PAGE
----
Ministers have been urged to toughen rules around racist hair discrimination which causes “ridiculous” stress and anxiety and can harm Black people’s education and work outcomes.Equalities minister Liz Truss was urged to toughen guidance for schools and workplaces to stop “appalling” cases of Black people being sent home from school because of their afros, or turned down for jobs because they have braids or cornrows.The Liberal Democrats also urged Truss to launch a review of whether the law needs to change to stop “unacceptable” discrimination in school and work hair policies, which are “all-too-prevalent”.It came as HuffPost UK heard stories of Black people who suffered hair discrimination at school and work that caused so much anxiety that it affected exam results and how they go about their jobs.MORE Young Black Brits On Growing Up With Hair Discrimination: ‘It Stays With You’ ‘How can you have a rule that’s just for Black and mixed race people?’Ruby Williams was repeatedly sent home from school because of her afro hair and recently received an £8,500 out-of-court settlement after her family took legal action against the Urswick school in Hackney, east London.Her natural hair was judged to breach school policy which stated that “afro style hair must be of reasonable size and length”.Ruby’s mother, Kate Williams, said that at the same time other pupils were allowed to grow their hair as long as they want it, dye it blue and red, or add extensions. Boys were allowed shaved heads, tramlines and other hairstyles which may not be allowed at other stricter schools.“Their only issue was natural afro hair, you couldn’t make it up,” she said.“I know myself, I’m a teacher, I knew straight away you cannot have a rule that just applies to afro hair.“Because who has afro hair? Black and mixed race people have afro hair.“How can you have a rule that’s just for Black and mixed race people?”Williams took the case to the Equality and Human Rights Commission, eventually winning the settlement after battling the school for years.But she told HuffPost UK that the saga caused so much stress and anxiety that Ruby, who was a “model student”, got worse GCSE grades than predicted.Ruby became so stressed that she once “lost it” when a photo of her with her afro was taken off a classroom wall by a teacher despite the fact that she was following school rules and had her hair tied back at the time, and she eventually became an intermittent “school refuser”.Ruby’s mother also had a “complete breakdown” as her daughter intermittently refused to go to school because she struggled so much with going from the “teacher’s pet” to getting in trouble “and being highlighted”.Ruby’s mother said: “She was a model student and she went from that to staring in the mirror every morning, looking at her hair, not knowing what to do.“She was ridiculously stressed out and that impacted on the whole family. Every morning was a nightmare.”Williams added: “It was the worst time of my life, I had a complete breakdown in the middle of it.“It was horrendous, it’s hard to explain how much stress it brought into her life and our lives as parents and our extended family and support network, it was awful.” When she finished her GCSEs, in which she achieved good grades – but below her predictions – Ruby chose to leave Hackney for a “bog standard” sixth form in nearby Haringey.“She was clever enough to go to top sixth forms but she lost all her confidence and she didn’t want the stress of going somewhere highly academic, in case she turned wobbly again,” Williams said.Williams, whose 18 year-old daughter is now at Manchester University, backed the Lib Dems’ call for stronger guidance but said she wanted it to be put into law so schools can be held accountable.Following Ruby’s case, Hackney council drew up guidance to make school hairstyles “more flexible and inclusive”, but Williams insists that without a legal change “they have no clout”.“They can’t force any of the schools in Hackney to follow this guidance,” she said.“This needs to be in statutory education law. It needs to be part of the statutory duties of schools, because if it was the Department for Education could have sorted this out for us four years ago, in 2016 when they first got involved.“They couldn’t do anything and they were very apologetic.“All they could do was force the school to give us a complaints panel.“But what they should have been able to do is to write to the school and say: you’re breaking equalities and education law, stop it.“It should be the DfE’s job to keep children safe in schools and the government should give them that power.” ‘As if I’m an animal in a zoo’Julia Ogiehor revealed the different kinds of hair discrimination that she has faced in her office job and said the new guidance would help Black people get jobs and then “thrive and progress”.She has faced a situation where a boss has “pulled my braids and asked if my hair is real”, and said colleagues crowd around her desk and stare at her if she changes her hair “as if I’m an animal in a zoo”.Colleagues also “don’t seem to understand” when they ask to touch her hair and she refuses, and she has had colleagues ask “how often I wash my hair”.“I’ve had to in the past, whenever I have had braiding, and I’m going into work for the first time, I’ve had so much anxiety about the reaction that I’ve had to send a picture to my team in advance or tell my manager separately that I don’t want attention drawn to it,” she said.“It gets to the stage where I get so much anxiety that I don’t want to change my hair too much because I can’t deal with it.”Ogiehor reveals she is now in a situation where she will refuse to take a job “if it means I have to change my hair”, and that discrimination is so common that Black women have a technique known as “a dive” – to move out of the way as soon as someone reaches for their hair.“It’s definitely a racial thing,” she said.“If you are still not used to a Black woman having afro hair one day, braids another and straight hair another day, then you haven’t been paying attention.”Ogiehor, who is a Lib Dem councillor in Muswell Hill, north London, went on: “Having this guidance would remove that extra layer of stress - you are going to an interview, you are stressing about doing well, it would be nice to remove to that added pressure of: will they judge me according to my hair?“It would be nice to go into work and know that you don’t have to do these mental gymnastics of how to approach everyone zooming in on you and making you the centre of the office, like at a zoo, with everyone crowding around your desk looking over you.“In an interview, it would help you be more confident and that would make you more likely to get a job.“The more confident and comfortable you are in your work environment, the more likely you are to thrive and progress.“It’s just one less thing to worry about - it doesn’t go far enough in dealing with many of the microaggressions people with colour face in the workplace, but it’s one small step in helping deal with that stress.” ‘This is racial discrimination, pure and simple’Lib Dem equalities spokesperson Wera Hobhouse has written to Truss demanding action to stop “appalling cases of Black children being sent home from school because of their afros, Black boys being told to cut off their dreadlocks, Black women being turned down for jobs because they wear their hair in braids or cornrows, and Black employees being told to chemically straighten their natural hair”.She told HuffPost UK: “No one should have to endure discrimination of any kind. Yet hair discrimination remains a major issue in the UK today, as Black people face pressure - both official and unofficial - when it comes to hair styles.“This is racial discrimination, pure and simple. It is unacceptable and it must stop.“The Liberal Democrats want to see new guidance for schools and employers to prevent hair discrimination in policies and practices to help eliminate this prejudice from our society.”The party is also calling for an awareness campaign to support schools and workplaces ensure their policies are not discriminatory, and to help people who have experienced hair discrimination uphold their rights.Truss was also urged to start a review to determine if additional changes, including potential legal changes, are needed to tackle hair discrimination. Related...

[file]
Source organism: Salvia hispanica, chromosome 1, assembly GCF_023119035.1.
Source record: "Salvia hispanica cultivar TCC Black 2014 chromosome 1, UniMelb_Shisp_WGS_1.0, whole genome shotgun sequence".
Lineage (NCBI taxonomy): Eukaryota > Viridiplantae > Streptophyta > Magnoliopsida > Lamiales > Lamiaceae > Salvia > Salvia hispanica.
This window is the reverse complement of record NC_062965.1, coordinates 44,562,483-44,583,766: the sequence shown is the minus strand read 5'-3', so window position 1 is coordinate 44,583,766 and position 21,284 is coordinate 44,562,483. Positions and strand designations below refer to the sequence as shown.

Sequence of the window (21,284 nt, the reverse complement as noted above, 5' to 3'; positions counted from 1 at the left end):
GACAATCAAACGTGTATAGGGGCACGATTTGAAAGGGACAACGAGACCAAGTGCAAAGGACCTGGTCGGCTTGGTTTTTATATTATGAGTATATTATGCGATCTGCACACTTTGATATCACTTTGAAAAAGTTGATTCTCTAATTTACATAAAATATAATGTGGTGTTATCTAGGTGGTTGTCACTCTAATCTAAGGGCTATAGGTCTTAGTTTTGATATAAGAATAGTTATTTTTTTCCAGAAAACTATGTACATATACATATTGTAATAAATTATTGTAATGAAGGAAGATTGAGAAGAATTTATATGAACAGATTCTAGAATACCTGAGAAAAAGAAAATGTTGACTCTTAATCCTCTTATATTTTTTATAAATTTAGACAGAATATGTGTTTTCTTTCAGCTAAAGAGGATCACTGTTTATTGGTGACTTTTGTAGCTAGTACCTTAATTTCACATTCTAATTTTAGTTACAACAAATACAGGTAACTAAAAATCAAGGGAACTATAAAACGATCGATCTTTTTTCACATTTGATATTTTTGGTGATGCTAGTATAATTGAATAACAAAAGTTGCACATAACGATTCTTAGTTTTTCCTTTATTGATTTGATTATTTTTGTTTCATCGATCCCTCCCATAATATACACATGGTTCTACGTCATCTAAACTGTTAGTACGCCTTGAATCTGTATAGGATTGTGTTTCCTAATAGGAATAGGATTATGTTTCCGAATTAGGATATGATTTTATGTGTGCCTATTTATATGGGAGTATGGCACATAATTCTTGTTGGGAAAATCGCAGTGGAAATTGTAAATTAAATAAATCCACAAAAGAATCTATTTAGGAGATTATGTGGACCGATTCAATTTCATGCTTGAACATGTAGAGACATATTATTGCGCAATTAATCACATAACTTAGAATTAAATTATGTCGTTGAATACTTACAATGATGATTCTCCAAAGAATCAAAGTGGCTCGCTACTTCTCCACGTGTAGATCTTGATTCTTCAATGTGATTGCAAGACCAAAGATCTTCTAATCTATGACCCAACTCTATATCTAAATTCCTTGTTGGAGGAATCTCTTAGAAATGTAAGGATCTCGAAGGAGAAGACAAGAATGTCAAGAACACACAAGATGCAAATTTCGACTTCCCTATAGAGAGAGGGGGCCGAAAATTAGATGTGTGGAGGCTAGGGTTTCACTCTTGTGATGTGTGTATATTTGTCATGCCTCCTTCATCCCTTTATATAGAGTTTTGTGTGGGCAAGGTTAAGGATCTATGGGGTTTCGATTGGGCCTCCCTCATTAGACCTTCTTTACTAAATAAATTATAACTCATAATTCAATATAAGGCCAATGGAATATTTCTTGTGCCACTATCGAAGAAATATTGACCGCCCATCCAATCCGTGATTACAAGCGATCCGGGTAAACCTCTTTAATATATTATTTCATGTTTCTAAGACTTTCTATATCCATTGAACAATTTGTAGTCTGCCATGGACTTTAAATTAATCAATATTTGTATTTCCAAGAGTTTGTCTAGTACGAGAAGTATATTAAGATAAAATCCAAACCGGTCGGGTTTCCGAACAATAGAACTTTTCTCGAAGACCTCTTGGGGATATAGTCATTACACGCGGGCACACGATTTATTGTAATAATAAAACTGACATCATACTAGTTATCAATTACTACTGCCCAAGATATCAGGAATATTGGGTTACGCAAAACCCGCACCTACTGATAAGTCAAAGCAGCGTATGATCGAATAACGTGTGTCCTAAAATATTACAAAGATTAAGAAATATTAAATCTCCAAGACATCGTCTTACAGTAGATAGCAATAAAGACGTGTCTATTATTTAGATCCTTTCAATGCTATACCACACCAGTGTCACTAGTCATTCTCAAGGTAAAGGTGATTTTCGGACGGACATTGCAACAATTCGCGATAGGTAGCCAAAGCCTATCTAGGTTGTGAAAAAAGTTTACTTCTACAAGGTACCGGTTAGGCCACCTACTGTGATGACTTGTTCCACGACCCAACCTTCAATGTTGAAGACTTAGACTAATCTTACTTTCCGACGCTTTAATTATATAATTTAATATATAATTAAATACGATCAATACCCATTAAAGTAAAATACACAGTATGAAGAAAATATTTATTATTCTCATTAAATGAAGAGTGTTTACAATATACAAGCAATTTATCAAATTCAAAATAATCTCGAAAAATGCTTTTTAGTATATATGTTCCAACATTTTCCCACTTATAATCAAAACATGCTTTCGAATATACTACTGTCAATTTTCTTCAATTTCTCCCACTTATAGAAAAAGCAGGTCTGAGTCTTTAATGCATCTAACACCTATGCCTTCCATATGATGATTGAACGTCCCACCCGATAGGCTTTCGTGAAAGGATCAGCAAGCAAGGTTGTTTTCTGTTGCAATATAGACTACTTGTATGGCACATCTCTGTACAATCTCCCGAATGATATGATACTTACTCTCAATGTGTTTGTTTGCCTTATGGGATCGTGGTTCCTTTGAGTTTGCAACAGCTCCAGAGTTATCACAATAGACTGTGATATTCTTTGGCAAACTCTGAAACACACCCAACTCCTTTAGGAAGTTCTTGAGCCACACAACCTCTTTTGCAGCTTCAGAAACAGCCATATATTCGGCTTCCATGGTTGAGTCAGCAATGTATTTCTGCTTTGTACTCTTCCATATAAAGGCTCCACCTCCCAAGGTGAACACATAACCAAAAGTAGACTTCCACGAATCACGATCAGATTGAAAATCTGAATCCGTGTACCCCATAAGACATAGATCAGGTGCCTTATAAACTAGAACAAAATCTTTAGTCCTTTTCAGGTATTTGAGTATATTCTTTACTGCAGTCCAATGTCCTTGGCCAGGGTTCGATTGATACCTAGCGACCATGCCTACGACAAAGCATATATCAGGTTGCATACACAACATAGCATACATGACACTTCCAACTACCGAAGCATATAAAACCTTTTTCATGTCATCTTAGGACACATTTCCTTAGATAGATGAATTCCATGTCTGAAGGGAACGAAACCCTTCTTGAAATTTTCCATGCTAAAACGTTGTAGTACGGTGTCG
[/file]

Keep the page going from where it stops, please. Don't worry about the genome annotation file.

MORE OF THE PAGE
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Boris Johnson is facing anger in the north of England on a scale last seen by Margaret Thatcher’s government in the 1980s, a shadow cabinet minister has warned.Wigan MP Lisa Nandy said people in the north feel like the government is “actively working against us” and stressed she had not “felt anger like this” since the 1980s.The senior Labour figure led calls for the government to boost financial support for areas to be placed under tougher coronavirus restrictions under the three-tier local lockdown plan the prime minister is expected to reveal on Monday.Nandy was backed by the Tory leader of Bolton council, David Greenhalgh, who called on Rishi Sunak to “at the very least” restore support to the levels of the original furlough scheme, which saw the government cover 80% of workers’ wages.The chancellor last week announced plans for a 67% wage subsidy but northern leaders have warned this does not go far enough and will lead to businesses “going under” and job losses.But communities secretary Robert Jenrick suggested on Sunday that the government would not go further, insisting: “We can’t do everything.”Johnson is also facing anger for failing to involve local leaders enough in decision-making, and because plans for local lockdowns, including pub and restaurant closures, leaked to the media days before they were due to be formally announced.People feel the government is actively working against parts of northern England says Shadow Foreign Secretary Lisa Nandy#Marr#Covid_19https://t.co/JYYPxtoIYkpic.twitter.com/0h5zeldyAW— BBC Politics (@BBCPolitics) October 11, 2020Nandy, the shadow foreign secretary, told BBC One’s Andrew Marr Show: “It’s really hard to explain how angry people are in the north of England about what has happened not just over the last few months but over the last few days.“I haven’t felt anger like this towards the government since I was growing up here in the 1980s.“People feel that they haven’t just been abandoned by the government, they now feel that the government is actively working against us.”Nandy said many northern areas were into the third month of restrictions but Covid cases were still going up and businesses fear “death by a thousand cuts”.She said: “If they carry on like this, briefing out new lockdown restrictions on a Thursday night and then going missing over the weekend... if they don’t do something quickly they are not just going to lose control of the virus but they are going to lose trust in what people are being told, and that is really, really serious.”Greenhalgh said many businesses in Bolton have already been closed for three months with the lockdown on hospitality, with many jobs lost already and firms “on the brink”.He told Marr that Johnson’s “build back better” agenda will be left in tatters unless more financial support is provided."Why should the north of England be treated any differently?"Conservative Cllr David Greenhalgh tells #Marr the government can’t continue restricting northern England without an exit package #Covid_19https://t.co/JYYPxtoIYkpic.twitter.com/mDGEnZ8ARn— BBC Politics (@BBCPolitics) October 11, 2020On the wage subsidy scheme Sunak set out last week, he said: “The idea that this money is only payable from the beginning of November and it could come to us as late as late November, early December, is just not good enough.”Greenhalgh went on: “It has to at the very least be a package that returns to the furlough of the March lockdown and anything less is quite frankly unacceptable.“Many of these businesses will simply go under and we can’t ‘build back better’ if we’ve lost some of these businesses.”Nandy meanwhile confirmed Labour would attempt to force a vote on the local lockdown restrictions expected to be applied to the north and the financial package.But she stressed the party would not seek to vote down government measures but instead “try and frame the terms of a debate and vote in the House of Commons so that there is an opportunity to put forwards an alternative support package”.Greater Manchester mayor Andy Burnham said Johnson would be breaking his election promise to “level up” the country unless he provides more economic help.“If they continue with this, jobs will be lost, businesses will collapse, the fragile economies of the North will be shattered,” the Labour mayor told Times Radio.“The government has a real choice here, if it proceeds on the path it is on, in my view, the central so-called mission of this government to level-up will be over.”Liverpool mayor Joe Anderson revealed the city is “likely” to be placed in tier three – the toughest local lockdown likely to include pub and restaurant closures.“That is going to have huge economic damage and damage that will take us back to the position this city was in in the 80s with large levels of unemployment, of people unemployed and it will set us back a long time,” he told Times Radio.“Let’s make it absolutely clear here, if this was down in the south east in London, it wouldn’t be happening, it simply wouldn’t be tolerated.”Jenrick defended the government’s financial support package, telling Marr: “They need to be seen in the context of everything else we’ve done.“This country has put in place measures which compare extremely favourably to other countries.“We can’t do everything, there is a limit to what the state can do here. 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Local areas are to be handed more control of coronavirus contact tracing amid ongoing failures in the national Test and Trace system, a cabinet minister has revealed.Robert Jenrick admitted councils and communities “are bound to be better than Whitehall or national contact tracers” following weeks of pressure to give local areas more control.The Test and Trace service, headed by Tory peer Baroness Dido Harding, this week reported its worst ever figures for tracking down “close contacts” of people with coronavirus.As well as thousands of cases going missing due to an IT blunder, the controversial system hit a new low with just 68.8% of cases in England being reached and told to self-isolate to stop the spread of the virus, well short of the 80% needed for the system to work effectively.The so-called “NHS Test and Trace” system has been dogged by criticism since it began earlier this year, with many attacking its use of private firms like Serco and Deloitte.Labour leader Keir Starmer told HuffPost UK earlier this month that council chiefs and mayors should be given more powers over contact tracing. Now, with the UK said to be at a “tipping point” in the Covid-19 pandemic and with millions of people set to face more restrictions from Monday, Jenrick confirmed local mayors and councils would be given more control of contact tracing.It came after the Sunday Times reported plans are being drawn up to give local leaders powers to deploy an army of volunteer contact tracers as well as giving local authorities more control over mobile testing units and walk-in centres.Jenrick told BBC One’s Andrew Marr Show: “We’re going to work very closely with local authorities.“So in addition to the national infrastructure, which is developing and increasing with every passing week, we’re also going to be making use of local councils to do contact tracing in particular.“Because there is clear evidence that local councils are good at that, as you’d expect.”Jenrick said there was “real evidence” that mobilising council workers to do contact tracing in places like Leicester helped get the spread of coronavirus under control.“People who know their own community, particularly hard to reach communities, are bound to be better than Whitehall or national contact tracers,” he said.“So we’re going to be supporting them to do that.”Related...